The Immortal Hulk #50 Review: Marvel Comics’ Evil Problem


The Hulk is a character who plays well with that most essential element of all comics: juxtaposition. Comics place images, words, and ideas side-by-side in order to construct new understandings. Hulk functions in much the same way in both literal, as the powerful Hulk and weak Bruce Banner, and metaphorical, as with the childlike Hulk and cynical Joe Fixit. The Immortal Hulk has filtered these contrasts and comparisons through the genres of science-fiction and horror, transforming the concept of gamma radiation into a mythical entity capable of opening the gates to Hell. Yet the existence of Hell suggests the possibility of its opposite and all that entails. The Immortal Hulk may have begun with dark twists on science, but it also began as a morality play and that is exactly where it ends on the grandest scale imaginable.

And so The Immortal Hulk #50 sets out to address the problem of evil.

Even after clearing the decks and delivering only a trio of protagonists to the finale in Hell, this issue utilizes every panel of this 96-page issue well. It’s a necessity for a sprawling narrative which even introduces a new story from the past to frame everything in the present. Spoiling the many revelations of this issue would do a disservice to one of the most masterful runs in modern superhero storytelling, especially one that closes out its story in far greater fashion than most. However, those who are familiar with the problem of evil from philosophy and theology likely already see where this story is directed.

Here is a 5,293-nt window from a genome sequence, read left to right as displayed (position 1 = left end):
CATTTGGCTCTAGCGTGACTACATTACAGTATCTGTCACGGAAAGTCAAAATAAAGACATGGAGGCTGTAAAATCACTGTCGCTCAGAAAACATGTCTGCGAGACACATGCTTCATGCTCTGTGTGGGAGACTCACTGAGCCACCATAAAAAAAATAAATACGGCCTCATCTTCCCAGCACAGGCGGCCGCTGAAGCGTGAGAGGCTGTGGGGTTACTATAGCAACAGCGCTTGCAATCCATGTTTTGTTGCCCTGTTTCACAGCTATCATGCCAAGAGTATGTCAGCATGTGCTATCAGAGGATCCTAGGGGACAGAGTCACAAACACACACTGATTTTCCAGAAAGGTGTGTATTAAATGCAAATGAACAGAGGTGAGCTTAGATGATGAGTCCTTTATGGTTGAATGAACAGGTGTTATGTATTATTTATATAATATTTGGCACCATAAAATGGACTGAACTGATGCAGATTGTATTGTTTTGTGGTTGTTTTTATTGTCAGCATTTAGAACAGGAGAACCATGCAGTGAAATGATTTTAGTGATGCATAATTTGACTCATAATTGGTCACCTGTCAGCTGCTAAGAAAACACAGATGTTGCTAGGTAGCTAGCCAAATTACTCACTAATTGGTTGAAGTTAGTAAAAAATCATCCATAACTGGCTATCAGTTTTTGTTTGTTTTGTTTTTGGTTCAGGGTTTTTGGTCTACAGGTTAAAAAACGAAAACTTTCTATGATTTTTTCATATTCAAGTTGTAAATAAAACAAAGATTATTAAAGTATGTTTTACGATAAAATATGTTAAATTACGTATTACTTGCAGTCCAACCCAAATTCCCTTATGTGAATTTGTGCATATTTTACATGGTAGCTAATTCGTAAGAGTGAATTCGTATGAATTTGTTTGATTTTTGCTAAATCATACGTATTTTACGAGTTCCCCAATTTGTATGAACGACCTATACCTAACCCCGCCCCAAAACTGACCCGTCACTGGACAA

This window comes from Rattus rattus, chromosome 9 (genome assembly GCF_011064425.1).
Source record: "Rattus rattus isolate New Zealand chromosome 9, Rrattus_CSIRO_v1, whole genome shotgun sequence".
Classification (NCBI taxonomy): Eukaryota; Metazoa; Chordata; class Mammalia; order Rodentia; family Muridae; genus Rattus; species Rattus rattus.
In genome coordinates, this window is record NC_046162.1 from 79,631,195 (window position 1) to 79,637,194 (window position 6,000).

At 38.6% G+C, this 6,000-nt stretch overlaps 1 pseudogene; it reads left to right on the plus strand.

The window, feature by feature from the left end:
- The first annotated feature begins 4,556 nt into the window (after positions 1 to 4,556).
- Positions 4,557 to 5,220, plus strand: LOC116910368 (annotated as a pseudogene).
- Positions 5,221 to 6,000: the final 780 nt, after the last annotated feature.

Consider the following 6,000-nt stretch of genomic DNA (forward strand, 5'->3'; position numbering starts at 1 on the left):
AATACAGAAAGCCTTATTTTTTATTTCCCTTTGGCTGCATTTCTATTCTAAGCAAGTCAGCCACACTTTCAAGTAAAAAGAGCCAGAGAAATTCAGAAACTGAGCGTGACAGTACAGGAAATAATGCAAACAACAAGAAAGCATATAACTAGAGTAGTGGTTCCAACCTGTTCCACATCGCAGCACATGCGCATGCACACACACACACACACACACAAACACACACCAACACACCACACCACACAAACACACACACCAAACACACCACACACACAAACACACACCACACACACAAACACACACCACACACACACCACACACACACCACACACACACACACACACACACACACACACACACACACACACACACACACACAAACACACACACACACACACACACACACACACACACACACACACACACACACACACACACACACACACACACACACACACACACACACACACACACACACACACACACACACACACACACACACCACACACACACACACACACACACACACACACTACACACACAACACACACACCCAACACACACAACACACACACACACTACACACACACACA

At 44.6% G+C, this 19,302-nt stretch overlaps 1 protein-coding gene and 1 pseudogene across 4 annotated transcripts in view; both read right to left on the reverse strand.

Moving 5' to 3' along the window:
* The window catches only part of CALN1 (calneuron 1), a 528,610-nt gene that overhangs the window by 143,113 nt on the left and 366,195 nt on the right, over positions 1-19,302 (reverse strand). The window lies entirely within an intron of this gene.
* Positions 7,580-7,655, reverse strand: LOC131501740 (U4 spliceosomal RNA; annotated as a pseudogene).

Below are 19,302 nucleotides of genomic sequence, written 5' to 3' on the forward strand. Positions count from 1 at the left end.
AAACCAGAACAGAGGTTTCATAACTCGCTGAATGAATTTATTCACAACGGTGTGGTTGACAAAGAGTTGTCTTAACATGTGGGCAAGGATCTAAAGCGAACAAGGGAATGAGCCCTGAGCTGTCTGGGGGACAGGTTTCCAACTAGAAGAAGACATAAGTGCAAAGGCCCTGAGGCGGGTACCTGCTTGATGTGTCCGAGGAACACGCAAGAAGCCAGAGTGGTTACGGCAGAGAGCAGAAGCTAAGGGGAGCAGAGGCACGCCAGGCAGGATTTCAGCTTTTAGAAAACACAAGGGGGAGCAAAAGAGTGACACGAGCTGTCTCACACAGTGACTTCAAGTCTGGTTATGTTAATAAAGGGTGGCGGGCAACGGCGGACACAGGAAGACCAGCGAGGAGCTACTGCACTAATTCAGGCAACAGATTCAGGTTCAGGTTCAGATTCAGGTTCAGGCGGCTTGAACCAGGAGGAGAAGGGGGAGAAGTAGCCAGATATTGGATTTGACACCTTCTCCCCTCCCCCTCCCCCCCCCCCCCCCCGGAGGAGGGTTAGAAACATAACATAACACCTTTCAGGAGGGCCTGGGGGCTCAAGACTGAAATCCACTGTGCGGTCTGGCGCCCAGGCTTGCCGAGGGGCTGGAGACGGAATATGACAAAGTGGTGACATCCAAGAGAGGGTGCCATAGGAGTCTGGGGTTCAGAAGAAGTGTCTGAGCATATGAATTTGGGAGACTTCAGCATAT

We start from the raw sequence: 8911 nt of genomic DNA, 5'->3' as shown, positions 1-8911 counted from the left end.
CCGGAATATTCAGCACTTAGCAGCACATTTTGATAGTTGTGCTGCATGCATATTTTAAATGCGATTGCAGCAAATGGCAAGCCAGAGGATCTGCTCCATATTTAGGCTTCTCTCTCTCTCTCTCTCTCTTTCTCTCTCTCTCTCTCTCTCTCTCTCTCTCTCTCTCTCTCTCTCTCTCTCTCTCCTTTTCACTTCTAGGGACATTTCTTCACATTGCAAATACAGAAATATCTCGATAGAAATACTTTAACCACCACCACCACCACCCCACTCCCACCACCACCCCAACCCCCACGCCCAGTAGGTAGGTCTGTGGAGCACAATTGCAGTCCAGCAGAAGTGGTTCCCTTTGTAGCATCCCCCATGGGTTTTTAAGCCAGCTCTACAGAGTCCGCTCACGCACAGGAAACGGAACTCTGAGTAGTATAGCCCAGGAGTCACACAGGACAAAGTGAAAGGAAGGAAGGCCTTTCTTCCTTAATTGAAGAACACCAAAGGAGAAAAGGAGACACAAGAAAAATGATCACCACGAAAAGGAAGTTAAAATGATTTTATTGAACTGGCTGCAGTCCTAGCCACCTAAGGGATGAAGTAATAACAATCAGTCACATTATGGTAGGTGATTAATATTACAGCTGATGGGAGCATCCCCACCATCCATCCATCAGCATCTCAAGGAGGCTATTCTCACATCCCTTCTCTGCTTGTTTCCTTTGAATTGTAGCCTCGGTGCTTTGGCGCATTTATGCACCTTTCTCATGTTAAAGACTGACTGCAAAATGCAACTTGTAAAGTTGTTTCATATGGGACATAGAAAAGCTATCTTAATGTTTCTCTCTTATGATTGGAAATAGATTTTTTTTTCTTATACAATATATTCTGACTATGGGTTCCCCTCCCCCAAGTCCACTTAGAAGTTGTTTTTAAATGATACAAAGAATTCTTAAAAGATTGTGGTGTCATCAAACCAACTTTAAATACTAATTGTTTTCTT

Given that the villains of the piece are The Leader supported by The One Below All—essentially the Devil—the stakes and scope couldn’t get much higher. So it’s no surprise when a childlike Hulk essentially beseeches the universe to explain why the child Bruce Banner had to suffer, to justify the very existence of suffering. It’s a valid question, especially in a universe with higher powers, but answering the question hasn’t become any easier in the millennia since Epicurus posed the question.

That makes writer Al Ewings addressal of the question all the more remarkable. In The Immortal Hulk #1 it seemed possible to address evil with power – a superhuman punch delivered to a child killer. Yet as the story continued and the evils multiplied, growing to include the military-industrial complex among many other complex topics, this childish solution, inherent to the superhero genre, grew… Brinkwire Summary Entertainment News.


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